Selecting a payment term for an unspecified period of time equal to the length of the purchaser’s life ensures that they’ll have enough money to live on indefinitely, but does not ensure payments after life to a spouse or other beneficiary as the payments will cease upon death.
When Should You Get an Annuity?
Annuities, while most commonly associated with retirement income, can be used for a variety of purposes. Since an annuity is a type of investment, purchasers can use them for other sources of income or savings. The most common uses for annuities are building retirement income, safely managing lottery winnings, and structuring other lump-sum income.
Annuities are most often used for retirement savings. Purchasers might choose an annuity over other types of investing later in their work-life, as the risk levels are low, particularly with a fixed annuity, and the payouts are consistent. Generally, experts recommend maximizing other forms of retirement savings, like 401(k)s or IRAs before getting an annuity. Often, these retirement accounts provide greater returns than an annuity. However, unlike other retirement accounts, annuities do not have yearly contribution limits, so you can add more to an annuity account than you could to an IRA. In this case, payments usually begin after retirement.
Lottery winners usually get the choice of receiving their winnings in a lump sum or through annuity payments. Annuity payments help lottery winners manage their sudden influx of earnings by providing dependable, consistent payments over a period of time rather than an immediate influx of cash. An annuity is certainly something to consider for lottery winners concerned about long-term savings. In this case, the lottery winner usually begins payments immediately regardless of their work status.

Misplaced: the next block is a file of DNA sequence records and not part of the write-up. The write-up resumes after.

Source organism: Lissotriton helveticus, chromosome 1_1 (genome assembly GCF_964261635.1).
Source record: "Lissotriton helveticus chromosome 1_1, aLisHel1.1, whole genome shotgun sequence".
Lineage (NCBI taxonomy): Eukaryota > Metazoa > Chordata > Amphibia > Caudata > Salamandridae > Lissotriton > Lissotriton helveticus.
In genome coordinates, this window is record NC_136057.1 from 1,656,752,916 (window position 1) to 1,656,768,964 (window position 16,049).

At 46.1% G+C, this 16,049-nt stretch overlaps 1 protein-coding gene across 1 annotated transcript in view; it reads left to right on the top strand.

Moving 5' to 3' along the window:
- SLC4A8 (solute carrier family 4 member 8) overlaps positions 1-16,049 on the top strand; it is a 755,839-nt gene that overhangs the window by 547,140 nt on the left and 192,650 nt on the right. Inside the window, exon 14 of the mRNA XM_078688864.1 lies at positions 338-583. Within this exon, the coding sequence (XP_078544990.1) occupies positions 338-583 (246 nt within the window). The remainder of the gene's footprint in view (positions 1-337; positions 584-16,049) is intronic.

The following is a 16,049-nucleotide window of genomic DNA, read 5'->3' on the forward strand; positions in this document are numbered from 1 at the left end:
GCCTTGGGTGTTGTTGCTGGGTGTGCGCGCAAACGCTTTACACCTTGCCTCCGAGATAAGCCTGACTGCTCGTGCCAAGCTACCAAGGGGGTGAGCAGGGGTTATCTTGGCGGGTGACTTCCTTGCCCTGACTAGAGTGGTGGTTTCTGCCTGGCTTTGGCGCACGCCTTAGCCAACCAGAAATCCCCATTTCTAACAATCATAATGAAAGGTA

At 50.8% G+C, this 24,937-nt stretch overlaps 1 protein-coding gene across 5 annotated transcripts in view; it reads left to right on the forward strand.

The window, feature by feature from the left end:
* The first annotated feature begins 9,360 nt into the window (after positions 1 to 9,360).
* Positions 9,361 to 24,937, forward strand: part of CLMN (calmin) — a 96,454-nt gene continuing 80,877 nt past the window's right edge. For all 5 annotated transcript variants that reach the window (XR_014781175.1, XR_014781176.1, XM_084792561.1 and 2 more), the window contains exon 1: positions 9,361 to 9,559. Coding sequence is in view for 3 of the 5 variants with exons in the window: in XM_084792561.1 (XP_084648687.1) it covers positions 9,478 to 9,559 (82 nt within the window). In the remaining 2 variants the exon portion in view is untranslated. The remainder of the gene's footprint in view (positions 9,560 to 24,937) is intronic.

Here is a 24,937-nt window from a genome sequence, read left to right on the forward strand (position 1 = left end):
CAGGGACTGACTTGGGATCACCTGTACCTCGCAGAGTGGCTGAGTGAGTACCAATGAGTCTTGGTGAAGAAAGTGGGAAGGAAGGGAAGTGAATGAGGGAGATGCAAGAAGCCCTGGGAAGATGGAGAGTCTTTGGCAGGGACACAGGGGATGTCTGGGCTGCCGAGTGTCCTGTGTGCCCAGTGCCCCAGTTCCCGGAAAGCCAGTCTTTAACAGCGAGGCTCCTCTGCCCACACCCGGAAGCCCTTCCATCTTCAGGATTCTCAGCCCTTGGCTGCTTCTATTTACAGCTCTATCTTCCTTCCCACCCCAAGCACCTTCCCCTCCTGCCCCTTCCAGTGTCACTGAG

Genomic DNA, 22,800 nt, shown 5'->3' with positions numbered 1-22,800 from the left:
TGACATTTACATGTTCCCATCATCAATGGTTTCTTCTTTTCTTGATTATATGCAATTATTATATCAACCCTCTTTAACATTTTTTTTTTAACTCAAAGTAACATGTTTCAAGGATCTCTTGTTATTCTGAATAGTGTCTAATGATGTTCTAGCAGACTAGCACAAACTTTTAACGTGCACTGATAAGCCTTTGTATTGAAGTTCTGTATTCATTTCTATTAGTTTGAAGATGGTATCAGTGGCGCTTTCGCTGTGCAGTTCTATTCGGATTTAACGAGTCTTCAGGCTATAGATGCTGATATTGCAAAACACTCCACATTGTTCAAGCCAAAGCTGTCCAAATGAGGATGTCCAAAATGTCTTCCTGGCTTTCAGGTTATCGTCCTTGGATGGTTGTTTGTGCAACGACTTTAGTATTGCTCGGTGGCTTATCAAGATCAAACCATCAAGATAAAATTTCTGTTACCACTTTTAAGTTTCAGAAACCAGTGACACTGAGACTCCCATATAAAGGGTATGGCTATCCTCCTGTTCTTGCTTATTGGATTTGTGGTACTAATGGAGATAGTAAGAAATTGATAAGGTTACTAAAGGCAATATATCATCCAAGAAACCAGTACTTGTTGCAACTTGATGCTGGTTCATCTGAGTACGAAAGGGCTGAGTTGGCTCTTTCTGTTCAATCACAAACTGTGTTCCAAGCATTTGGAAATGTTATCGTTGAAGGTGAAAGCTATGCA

Other Lump Sums
People may receive large lump sums of income from other sources, such as an inheritance. Annuities can be used to safely structure payments of that lump sum, much like with lottery winnings. Some people in this situation choose to begin payments immediately while others keep the money for post-retirement income.
People thinking about using an annuity should consider the following factors:
- Insurance company: The annuity’s payout depends on the health of the insurance company that holds the money. That means if the insurance company faces hardship and can’t cover the payouts, then the annuity’s purchaser might not receive their money.
- Upfront fees: Annuities often come with quite a few fees, including costs like commissions, investment management fees, and insurance charges.
- Low return: Annuities are low-risk investments, but that means they’re also low return. Investors might make more back long-term by putting money into other types of investment accounts.
- Withdrawal costs: Withdrawing money from an annuity can come at a cost. Some accounts have penalties for removing money prior to a certain age or over a certain limit in a set time period.
- Other investment options: Depending on the needs of the purchaser, other investment options might be suitable. Reviewing every choice is wise before making an investment decision.
Understanding how annuities work is vital in selecting the appropriate investment or retirement plan. Annuities can help users structure consistent payments and ease financial worries in retirement.